It’s been a while since I’ve talked about how to running a prize promotion on Facebook but it’s a topic worth revisiting, partly because the rules are updated from time to time, and partly because those rules mean it’s not quite as easy as you might think to use the social media platform as a launchpad for your promo.
Before I go through some of the ways in which you can’t use Facebook, let’s begin with where you’ll find the above-mentioned rules. Facebook’s Pages, Groups and Events Policies should be your starting point and there’s a lot of useful information here, but section 3 focuses specifically on promotions.
A matter of policy
The first statement in section 3 is: ‘If you use Facebook to communicate or administer a promotion, you are responsible for the lawful operation of that promotion.’ That puts the responsibility for running a legal promotion firmly on the promoter, which means your promotion needs official rules; terms and conditions which set out all requirements or exclusions in terms of age, location and so on; and it must comply with any relevant regulations governing promotions, which in the UK would be the CAP Code.
None of that is at all unreasonable. In fact, it is standard for any well-run promotion and certainly for any promotion run by Prizeology. However, Facebook puts great emphasis on making it crystal clear that any third-party promotions are not connected to the platform and it insists that you include: ‘Acknowledgement that the promotion is in no way sponsored, endorsed, administered by or associated with Facebook.’
The obvious place for this, again, is the terms and conditions, and your Ts&Cs also need to state that by entering the promotion each participant releases Facebook from any liability associated with it. Along the same lines, Facebook notes that it will not assist you in the administration of your promotion and underlines that ‘If you use our service to administer your promotion, you do so at your own risk.’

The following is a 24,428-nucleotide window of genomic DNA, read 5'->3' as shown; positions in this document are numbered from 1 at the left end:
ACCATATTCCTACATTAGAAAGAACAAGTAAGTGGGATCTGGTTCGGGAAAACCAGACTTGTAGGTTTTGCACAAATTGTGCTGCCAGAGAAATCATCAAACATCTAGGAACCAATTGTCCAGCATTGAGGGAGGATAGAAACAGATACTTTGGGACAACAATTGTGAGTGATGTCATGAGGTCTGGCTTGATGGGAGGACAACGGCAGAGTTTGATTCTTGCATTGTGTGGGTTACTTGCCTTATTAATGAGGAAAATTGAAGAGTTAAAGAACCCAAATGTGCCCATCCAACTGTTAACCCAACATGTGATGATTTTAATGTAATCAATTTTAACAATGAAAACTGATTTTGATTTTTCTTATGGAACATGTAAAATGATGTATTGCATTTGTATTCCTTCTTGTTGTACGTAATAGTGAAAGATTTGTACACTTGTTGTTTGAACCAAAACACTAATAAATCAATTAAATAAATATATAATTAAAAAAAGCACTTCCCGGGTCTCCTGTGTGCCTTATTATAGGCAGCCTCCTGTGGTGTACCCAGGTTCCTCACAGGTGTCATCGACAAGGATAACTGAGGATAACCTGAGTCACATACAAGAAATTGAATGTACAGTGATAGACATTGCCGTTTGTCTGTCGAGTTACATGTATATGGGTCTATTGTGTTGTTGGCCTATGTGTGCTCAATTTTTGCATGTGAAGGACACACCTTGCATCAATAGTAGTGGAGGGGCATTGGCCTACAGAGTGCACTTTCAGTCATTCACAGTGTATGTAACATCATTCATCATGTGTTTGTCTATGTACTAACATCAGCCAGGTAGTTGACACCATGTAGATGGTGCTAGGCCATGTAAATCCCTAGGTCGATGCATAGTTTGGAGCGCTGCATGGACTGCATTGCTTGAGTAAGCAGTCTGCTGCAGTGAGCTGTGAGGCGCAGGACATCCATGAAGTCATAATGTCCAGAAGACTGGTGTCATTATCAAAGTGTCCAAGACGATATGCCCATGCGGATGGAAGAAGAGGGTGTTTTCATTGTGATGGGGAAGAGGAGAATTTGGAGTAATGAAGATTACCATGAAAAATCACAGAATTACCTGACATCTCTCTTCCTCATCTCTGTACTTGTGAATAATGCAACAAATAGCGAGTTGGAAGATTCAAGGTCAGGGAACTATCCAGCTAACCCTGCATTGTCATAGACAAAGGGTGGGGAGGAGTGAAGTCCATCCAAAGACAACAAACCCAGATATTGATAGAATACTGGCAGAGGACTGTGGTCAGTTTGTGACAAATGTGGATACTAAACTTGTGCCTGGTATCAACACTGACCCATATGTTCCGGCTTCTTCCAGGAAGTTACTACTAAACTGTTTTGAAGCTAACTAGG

Don’t use Facebook functionality
So far so relatively straightforward, but now we come to the aspects of running a promotion on Facebook that we at Prizeology find would-be promoters tend not to be so aware of. Facebook policy explicitly stages that personal timelines and friend connections must not be used to administer promotions, so ‘share on your timeline to enter’ or ‘share on your friend’s timeline to receive additional entries’ or ‘tag your friends in this post to enter’ are not permitted.
What is key here is that you can’t use the functionality of Facebook itself as part of the entry mechanism. If you do, you’re breaking Facebook rules. If Facebook catches you it might suspend your page or even delete it and throw you off the platform. Granted, it doesn’t seem to do this very often, but since over 80 million small businesses around the world have Facebook pages, and that’s not even factoring in medium-sized or large businesses, I’m not sure we’d hear about it if a number of those were banned.
Frankly, most businesses would want to keep a ban like that quiet anyway and it’s just not worth the potential reputational damage that could come from being sanctioned by Facebook. Stick to the rules and if Facebook says sharing or tagging friends can’t be used as an entry method for a promotion, then accept that.
Also on the downside, I think Facebook users are much more concerned about data privacy than they used to be, so they keep their accounts private, meaning it can be tricky to track every share anyway. Now given all this you might decide that if Facebook is going to be difficult, you won’t bother with it, but with 2.7 billion active monthly users around the globe it still has incredible power – if used in the right way.
How to run a Facebook promotion
On the upside then – and this might seem rather radical – Facebook is where many people get their ‘news’ from these days, so you can definitely use Facebook to publicise a promotion you have running on another channel, whether it’s online or offline.
At the end of the day it’s all about engagement and there are numerous promotional formats that you can use to drive engagement, from prize draws and photo contests to quizzes and caption competitions. There’s also nothing stopping you politely asking people to like your page, share your content or tag their mates in a comment. If they then spontaneously decide to tell their Facebook friends about it, that’s fine – just don’t make that a condition of entry.
If you’d like Prizeology to help you improve your customer engagement via Facebook and make sure you stay on the right side of Facebook’s promotions rules, give us a call on 020 7856 0402 or email us via firstname.lastname@example.org
Sarah Burns is Prizeology’s Chief Prizeologist.
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